As we discussed in part one of this blog, our recently published study led by my PhD student Ed Maunder (5) identified that moderate environmental heat stress of 35°C and 60 % relative humidity stimulates our carbohydrate use during cycling, but probably only at high intensities rather than the more moderate Wattages we cycle at most of the time during an Ironman triathlon. Practically, this might mean that we are cautious to limit high intensity spikes during the World Championships in Kona where we face the dual threats of bonking, and high heat, given that this could theoretically spin our carbohydrate use to a much greater extent than at an Ironman taking place at a lower temperature.
The second part of that same study sought to examine these effects under both more extreme, and less extreme environmental heat stress, given the wide-ranging conditions we encounter on the Ironman circuit, at different events and also within the same event. For example, it’s well known...
As all long-distance triathletes will know, a hot topic and key consideration when fine-tuning your preparation for the Ironman World Championships in Kona is heat. The effect of the high environmental temperatures encountered at The Big Dance on our physiology, psychology, and performance is so pronounced that we are actually putting together an entire course dedicated to it – LDT103, for which enrolments will open in May 2020.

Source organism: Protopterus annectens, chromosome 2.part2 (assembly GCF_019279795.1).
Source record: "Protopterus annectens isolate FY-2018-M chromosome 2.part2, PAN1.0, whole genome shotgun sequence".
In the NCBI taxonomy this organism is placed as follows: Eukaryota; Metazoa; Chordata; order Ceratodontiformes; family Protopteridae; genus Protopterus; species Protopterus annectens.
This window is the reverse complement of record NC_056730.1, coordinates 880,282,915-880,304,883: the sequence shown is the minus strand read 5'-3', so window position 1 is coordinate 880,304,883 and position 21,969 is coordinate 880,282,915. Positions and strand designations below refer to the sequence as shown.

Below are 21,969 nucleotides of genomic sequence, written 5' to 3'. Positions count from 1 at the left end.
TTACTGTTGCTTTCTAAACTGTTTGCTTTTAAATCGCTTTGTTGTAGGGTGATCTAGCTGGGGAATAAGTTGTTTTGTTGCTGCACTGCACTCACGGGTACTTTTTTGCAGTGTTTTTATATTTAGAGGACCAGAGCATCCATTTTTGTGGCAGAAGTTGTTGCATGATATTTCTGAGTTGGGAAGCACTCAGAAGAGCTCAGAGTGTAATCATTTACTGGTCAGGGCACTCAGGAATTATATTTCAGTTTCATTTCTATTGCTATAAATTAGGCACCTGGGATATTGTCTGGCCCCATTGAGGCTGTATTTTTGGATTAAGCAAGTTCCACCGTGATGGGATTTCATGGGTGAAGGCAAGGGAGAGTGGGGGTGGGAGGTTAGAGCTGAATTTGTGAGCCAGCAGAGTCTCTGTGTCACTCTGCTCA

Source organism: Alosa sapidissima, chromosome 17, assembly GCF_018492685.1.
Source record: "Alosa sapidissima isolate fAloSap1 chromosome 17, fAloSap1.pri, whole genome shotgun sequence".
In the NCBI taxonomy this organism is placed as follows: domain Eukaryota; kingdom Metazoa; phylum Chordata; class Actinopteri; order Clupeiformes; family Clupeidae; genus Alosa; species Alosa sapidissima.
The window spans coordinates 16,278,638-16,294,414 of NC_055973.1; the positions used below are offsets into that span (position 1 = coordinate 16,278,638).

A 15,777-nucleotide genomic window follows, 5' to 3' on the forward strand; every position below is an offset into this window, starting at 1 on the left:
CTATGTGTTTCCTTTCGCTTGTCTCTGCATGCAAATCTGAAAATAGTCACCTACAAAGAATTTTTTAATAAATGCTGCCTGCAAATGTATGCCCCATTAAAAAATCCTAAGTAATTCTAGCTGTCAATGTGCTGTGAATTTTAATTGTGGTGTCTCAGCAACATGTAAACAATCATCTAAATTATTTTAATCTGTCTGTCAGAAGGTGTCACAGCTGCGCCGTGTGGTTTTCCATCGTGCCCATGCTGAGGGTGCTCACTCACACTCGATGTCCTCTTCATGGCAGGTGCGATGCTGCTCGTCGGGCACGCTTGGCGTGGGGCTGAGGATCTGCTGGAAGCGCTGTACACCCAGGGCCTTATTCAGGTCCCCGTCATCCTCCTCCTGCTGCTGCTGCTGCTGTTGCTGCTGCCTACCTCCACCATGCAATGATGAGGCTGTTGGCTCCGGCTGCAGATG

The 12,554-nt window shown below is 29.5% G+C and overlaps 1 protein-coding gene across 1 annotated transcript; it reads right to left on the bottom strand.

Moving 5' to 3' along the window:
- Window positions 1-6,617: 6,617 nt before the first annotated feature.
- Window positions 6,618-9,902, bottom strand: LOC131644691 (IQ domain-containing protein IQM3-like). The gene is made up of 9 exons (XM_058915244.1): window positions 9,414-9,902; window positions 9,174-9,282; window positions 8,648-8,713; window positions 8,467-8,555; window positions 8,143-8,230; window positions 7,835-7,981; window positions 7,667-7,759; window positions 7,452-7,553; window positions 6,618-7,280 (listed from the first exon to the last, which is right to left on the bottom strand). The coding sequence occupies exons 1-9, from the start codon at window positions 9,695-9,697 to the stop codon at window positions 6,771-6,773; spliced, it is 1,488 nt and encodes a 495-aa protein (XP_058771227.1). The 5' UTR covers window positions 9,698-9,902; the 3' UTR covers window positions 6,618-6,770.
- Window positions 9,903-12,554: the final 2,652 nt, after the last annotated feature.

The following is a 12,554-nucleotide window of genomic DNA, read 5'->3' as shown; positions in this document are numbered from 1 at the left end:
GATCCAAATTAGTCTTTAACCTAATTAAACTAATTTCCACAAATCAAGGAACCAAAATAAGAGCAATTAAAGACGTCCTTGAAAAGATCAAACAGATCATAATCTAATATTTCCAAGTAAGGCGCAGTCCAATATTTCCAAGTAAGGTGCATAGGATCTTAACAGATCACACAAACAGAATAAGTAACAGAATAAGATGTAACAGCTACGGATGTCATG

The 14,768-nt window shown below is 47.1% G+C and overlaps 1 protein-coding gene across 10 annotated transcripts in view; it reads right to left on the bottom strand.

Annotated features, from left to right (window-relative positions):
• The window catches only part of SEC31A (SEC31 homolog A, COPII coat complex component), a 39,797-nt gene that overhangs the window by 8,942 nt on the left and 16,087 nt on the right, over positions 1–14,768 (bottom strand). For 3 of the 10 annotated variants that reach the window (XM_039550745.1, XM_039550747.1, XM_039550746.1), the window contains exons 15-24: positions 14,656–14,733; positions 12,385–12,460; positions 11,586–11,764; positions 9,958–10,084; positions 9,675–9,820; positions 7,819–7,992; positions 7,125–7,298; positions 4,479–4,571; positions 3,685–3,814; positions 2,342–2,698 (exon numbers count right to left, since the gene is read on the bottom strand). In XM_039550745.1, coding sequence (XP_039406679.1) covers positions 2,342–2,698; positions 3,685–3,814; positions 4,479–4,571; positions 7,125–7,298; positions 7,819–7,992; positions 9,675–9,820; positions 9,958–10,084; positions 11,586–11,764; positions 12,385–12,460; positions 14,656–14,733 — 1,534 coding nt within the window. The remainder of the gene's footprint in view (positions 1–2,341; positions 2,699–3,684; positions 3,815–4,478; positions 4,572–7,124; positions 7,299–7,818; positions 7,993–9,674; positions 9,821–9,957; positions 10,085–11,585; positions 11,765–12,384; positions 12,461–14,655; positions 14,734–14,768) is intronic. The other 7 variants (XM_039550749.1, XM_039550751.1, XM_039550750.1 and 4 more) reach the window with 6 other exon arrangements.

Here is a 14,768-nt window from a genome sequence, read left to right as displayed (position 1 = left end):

This blog will summarize a recently published study conducted at AUT by my PhD student Ed Maunder (5), which focused on how acute heat stress impacts substrate metabolism during endurance exercise (i.e. fat vs carbohydrate use). We like to talk about this topic a lot and the implications of this study nicely link back to the important principles we outlined in our online course Endure IQ LDT101: The Practical Application of Low Carbohydrate Performance for Long Distance Triathlon. It’s undeniable that, reserving our limited carbohydrate...
In this video, Dr Dan Plews gives an overview of his latest research (12 week very low carbohydrate (<50g) sports performance study) involving low carbohydrate diets (<50g) in recreationally trained athletes. This study is unique, as to our knowledge, it's one of the longest Low Carb High Fat (LCHF) studies conducted.
Watch the video to get Dan's take on the Low Carb Triathlon training needed, and understand what this data means for those LCHF athletes training for Long Distance Triathlon!
Click here for more information on our online course Endure IQ LDT101: The Practical Application of Low Carbohydrate Performance for Long Distance Triathlon.